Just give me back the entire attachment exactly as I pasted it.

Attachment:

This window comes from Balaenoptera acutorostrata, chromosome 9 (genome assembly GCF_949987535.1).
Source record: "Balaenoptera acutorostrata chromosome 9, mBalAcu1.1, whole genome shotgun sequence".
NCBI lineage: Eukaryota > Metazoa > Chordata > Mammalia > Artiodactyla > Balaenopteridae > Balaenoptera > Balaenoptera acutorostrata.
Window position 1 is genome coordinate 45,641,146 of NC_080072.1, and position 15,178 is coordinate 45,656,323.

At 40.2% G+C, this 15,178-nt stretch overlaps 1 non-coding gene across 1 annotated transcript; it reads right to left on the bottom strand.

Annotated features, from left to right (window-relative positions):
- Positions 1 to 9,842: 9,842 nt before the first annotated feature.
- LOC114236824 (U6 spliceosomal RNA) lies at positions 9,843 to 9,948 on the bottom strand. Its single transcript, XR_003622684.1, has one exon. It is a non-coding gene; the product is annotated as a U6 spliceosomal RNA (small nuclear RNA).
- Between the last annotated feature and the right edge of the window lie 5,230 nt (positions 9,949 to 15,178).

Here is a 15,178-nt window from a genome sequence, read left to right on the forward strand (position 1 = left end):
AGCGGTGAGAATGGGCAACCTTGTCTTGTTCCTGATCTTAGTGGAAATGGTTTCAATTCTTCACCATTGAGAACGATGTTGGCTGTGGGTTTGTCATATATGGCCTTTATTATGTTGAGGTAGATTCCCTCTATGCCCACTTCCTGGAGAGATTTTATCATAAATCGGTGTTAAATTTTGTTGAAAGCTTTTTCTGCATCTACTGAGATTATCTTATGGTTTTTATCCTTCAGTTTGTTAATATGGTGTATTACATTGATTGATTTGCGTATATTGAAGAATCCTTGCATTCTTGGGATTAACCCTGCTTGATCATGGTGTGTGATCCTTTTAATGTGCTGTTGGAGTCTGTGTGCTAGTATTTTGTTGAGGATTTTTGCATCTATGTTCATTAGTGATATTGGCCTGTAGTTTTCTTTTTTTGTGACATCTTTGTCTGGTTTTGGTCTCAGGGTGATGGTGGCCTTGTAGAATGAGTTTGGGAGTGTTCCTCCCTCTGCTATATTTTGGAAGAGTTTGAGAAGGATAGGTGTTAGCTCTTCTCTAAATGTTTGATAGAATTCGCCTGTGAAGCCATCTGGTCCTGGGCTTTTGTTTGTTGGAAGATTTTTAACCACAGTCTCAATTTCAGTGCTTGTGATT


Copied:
This window comes from Balaenoptera acutorostrata, chromosome 9 (genome assembly GCF_949987535.1).
Source record: "Balaenoptera acutorostrata chromosome 9, mBalAcu1.1, whole genome shotgun sequence".
NCBI lineage: Eukaryota > Metazoa > Chordata > Mammalia > Artiodactyla > Balaenopteridae > Balaenoptera > Balaenoptera acutorostrata.
Window position 1 is genome coordinate 45,641,146 of NC_080072.1, and position 15,178 is coordinate 45,656,323.

At 40.2% G+C, this 15,178-nt stretch overlaps 1 non-coding gene across 1 annotated transcript; it reads right to left on the bottom strand.

Annotated features, from left to right (window-relative positions):
- Positions 1 to 9,842: 9,842 nt before the first annotated feature.
- LOC114236824 (U6 spliceosomal RNA) lies at positions 9,843 to 9,948 on the bottom strand. Its single transcript, XR_003622684.1, has one exon. It is a non-coding gene; the product is annotated as a U6 spliceosomal RNA (small nuclear RNA).
- Between the last annotated feature and the right edge of the window lie 5,230 nt (positions 9,949 to 15,178).

Here is a 15,178-nt window from a genome sequence, read left to right on the forward strand (position 1 = left end):
AGCGGTGAGAATGGGCAACCTTGTCTTGTTCCTGATCTTAGTGGAAATGGTTTCAATTCTTCACCATTGAGAACGATGTTGGCTGTGGGTTTGTCATATATGGCCTTTATTATGTTGAGGTAGATTCCCTCTATGCCCACTTCCTGGAGAGATTTTATCATAAATCGGTGTTAAATTTTGTTGAAAGCTTTTTCTGCATCTACTGAGATTATCTTATGGTTTTTATCCTTCAGTTTGTTAATATGGTGTATTACATTGATTGATTTGCGTATATTGAAGAATCCTTGCATTCTTGGGATTAACCCTGCTTGATCATGGTGTGTGATCCTTTTAATGTGCTGTTGGAGTCTGTGTGCTAGTATTTTGTTGAGGATTTTTGCATCTATGTTCATTAGTGATATTGGCCTGTAGTTTTCTTTTTTTGTGACATCTTTGTCTGGTTTTGGTCTCAGGGTGATGGTGGCCTTGTAGAATGAGTTTGGGAGTGTTCCTCCCTCTGCTATATTTTGGAAGAGTTTGAGAAGGATAGGTGTTAGCTCTTCTCTAAATGTTTGATAGAATTCGCCTGTGAAGCCATCTGGTCCTGGGCTTTTGTTTGTTGGAAGATTTTTAACCACAGTCTCAATTTCAGTGCTTGTGATT